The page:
• Privacy verification of photoDNA based on machine learning

      Nadeem, Muhammad Shahroz; Franqueira, Virginia N. L.; Zhai, Xiaojun; University of Derby, College of Engineering and Technology; University of Essex, School of Computer Science and Electronic Engineering (The Institution of Engineering and Technology (IET), 2019-10-09)
      PhotoDNA is a perceptual fuzzy hash technology designed and developed by Microsoft. It is deployed by all major big data service providers to detect Indecent Images of Children (IIOC). Protecting the privacy of individuals is of paramount importance in such images. Microsoft claims that a PhotoDNA hash cannot be reverse engineered into the original image; therefore, it is not possible to identify individuals or objects depicted in the image. In this chapter, we evaluate the privacy protection capability of PhotoDNA by testing it against machine learning. Specifically, our aim is to detect the presence of any structural information that might be utilized to compromise the privacy of the individuals via classification. Due to the widespread usage of PhotoDNA as a deterrent to IIOC by big data companies, ensuring its ability to protect privacy would be crucial. In our experimentation, we achieved a classification accuracy of 57.20%.This result indicates that PhotoDNA is resistant to machine-learning-based classification attacks.
    • A survey of deep learning solutions for multimedia visual content analysis.

      Nadeem, Muhammad Shahroz; Franqueira, Virginia N. L.; Zhai, Xiaojun; Kurugollu, Fatih; University of Derby; University of Essex (IEEE, 2019-06-24)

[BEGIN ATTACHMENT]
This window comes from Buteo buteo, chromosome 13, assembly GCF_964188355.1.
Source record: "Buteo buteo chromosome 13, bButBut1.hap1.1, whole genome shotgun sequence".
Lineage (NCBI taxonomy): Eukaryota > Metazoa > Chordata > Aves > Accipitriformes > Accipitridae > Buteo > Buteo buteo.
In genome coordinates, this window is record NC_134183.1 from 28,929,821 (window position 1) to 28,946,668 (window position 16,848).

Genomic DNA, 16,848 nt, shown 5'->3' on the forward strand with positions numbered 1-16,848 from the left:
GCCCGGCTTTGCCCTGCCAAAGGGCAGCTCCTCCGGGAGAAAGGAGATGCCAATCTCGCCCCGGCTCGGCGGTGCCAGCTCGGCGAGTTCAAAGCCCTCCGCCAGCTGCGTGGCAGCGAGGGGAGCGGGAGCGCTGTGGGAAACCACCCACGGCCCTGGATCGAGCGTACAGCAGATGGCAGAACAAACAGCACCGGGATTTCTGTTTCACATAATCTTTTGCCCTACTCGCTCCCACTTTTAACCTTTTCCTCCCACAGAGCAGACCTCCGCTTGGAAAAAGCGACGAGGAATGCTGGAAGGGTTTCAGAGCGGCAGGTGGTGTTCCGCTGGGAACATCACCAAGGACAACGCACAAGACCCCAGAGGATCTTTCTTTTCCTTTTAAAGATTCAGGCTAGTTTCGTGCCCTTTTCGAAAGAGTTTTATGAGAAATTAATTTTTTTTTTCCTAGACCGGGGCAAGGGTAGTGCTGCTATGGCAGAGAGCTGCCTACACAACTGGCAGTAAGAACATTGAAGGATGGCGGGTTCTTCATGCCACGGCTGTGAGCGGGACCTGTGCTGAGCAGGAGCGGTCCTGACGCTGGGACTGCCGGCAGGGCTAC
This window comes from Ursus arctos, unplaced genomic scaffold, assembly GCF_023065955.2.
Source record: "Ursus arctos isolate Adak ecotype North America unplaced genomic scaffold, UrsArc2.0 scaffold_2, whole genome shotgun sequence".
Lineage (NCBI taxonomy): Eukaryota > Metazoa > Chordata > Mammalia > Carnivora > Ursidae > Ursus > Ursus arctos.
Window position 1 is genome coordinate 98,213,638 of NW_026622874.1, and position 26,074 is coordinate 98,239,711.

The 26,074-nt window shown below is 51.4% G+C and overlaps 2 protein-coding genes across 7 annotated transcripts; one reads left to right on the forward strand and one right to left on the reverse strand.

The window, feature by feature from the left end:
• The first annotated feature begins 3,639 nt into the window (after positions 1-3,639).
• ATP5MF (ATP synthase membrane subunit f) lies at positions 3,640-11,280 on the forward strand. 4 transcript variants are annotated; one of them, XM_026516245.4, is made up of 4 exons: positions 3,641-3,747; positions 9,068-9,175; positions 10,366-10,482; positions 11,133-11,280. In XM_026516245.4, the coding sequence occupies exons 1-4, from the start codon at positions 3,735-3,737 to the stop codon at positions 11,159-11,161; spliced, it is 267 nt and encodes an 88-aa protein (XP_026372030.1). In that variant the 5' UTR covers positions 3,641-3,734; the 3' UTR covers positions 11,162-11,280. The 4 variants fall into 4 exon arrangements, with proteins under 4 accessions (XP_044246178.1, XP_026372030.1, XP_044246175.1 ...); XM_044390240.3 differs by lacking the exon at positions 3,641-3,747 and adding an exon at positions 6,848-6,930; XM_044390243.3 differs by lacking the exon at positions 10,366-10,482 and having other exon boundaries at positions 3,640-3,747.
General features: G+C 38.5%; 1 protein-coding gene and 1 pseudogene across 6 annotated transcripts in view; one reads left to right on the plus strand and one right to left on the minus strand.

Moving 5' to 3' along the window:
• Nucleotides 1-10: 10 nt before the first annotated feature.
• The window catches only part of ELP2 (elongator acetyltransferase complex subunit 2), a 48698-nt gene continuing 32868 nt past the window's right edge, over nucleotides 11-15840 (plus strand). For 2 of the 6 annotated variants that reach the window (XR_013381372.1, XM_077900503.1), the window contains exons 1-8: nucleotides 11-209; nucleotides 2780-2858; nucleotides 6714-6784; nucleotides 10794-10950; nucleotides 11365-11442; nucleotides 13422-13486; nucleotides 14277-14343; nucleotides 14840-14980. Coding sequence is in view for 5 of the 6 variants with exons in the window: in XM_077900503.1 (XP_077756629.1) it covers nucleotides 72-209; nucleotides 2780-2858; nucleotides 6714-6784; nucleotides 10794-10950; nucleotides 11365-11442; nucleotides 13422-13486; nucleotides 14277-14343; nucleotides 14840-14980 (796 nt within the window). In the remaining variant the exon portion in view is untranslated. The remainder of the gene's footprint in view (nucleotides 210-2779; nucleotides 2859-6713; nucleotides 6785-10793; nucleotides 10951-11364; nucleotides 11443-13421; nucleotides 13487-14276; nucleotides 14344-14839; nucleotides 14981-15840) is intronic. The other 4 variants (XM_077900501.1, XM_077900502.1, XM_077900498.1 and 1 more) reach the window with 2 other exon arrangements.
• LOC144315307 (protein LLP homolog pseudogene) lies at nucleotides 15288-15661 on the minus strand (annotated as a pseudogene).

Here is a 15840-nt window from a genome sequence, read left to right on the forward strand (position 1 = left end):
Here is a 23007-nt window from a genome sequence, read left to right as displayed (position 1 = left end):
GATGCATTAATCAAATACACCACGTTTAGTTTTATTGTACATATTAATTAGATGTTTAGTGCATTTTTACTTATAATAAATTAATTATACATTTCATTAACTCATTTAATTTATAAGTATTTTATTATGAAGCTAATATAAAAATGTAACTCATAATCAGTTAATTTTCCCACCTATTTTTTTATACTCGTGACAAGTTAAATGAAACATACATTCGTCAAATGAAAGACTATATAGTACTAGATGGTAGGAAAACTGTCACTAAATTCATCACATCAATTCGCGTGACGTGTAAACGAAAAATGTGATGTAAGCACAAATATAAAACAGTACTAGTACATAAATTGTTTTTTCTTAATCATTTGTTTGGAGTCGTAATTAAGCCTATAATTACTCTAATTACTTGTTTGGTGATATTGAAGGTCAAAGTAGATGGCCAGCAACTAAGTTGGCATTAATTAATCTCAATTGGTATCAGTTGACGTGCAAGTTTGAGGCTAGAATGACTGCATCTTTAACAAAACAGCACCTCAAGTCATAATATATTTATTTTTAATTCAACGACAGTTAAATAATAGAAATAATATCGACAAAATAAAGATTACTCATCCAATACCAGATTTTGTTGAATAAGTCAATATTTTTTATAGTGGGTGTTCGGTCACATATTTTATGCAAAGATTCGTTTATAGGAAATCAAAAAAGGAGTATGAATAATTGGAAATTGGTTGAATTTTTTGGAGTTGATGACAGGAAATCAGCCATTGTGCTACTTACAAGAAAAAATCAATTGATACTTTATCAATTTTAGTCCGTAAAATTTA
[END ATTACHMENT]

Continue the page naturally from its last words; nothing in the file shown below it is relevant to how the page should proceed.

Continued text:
The increasing use of social media networks on handheld devices, especially smartphones with powerful built-in cameras, and the widespread availability of fast and high bandwidth broadband connections, added to the popularity of cloud storage, is enabling the generation and distribution of massive volumes of digital media, including images and videos. Such media is full of visual information and holds immense value in today’s world. The volume of data involved calls for automated visual content analysis systems able to meet the demands of practice in terms of efficiency and effectiveness. Deep Learning (DL) has recently emerged as a prominent technique for visual content analysis. It is data-driven in nature and provides automatic end-to-end learning solutions without the need to rely explicitly on predefined handcrafted feature extractors. Another appealing characteristic of DL solutions is the performance they can achieve, once the network is trained, under practical constraints. This paper identifies eight problem domains which require analysis of visual artefacts in multimedia. It surveys the recent, authoritative, and best performing DL solutions and lists the datasets used in the development of these deep methods for the identified types of visual analysis problems. The paper also discusses the challenges that DL solutions face which can compromise their reliability, robustness, and accuracy for visual content analysis.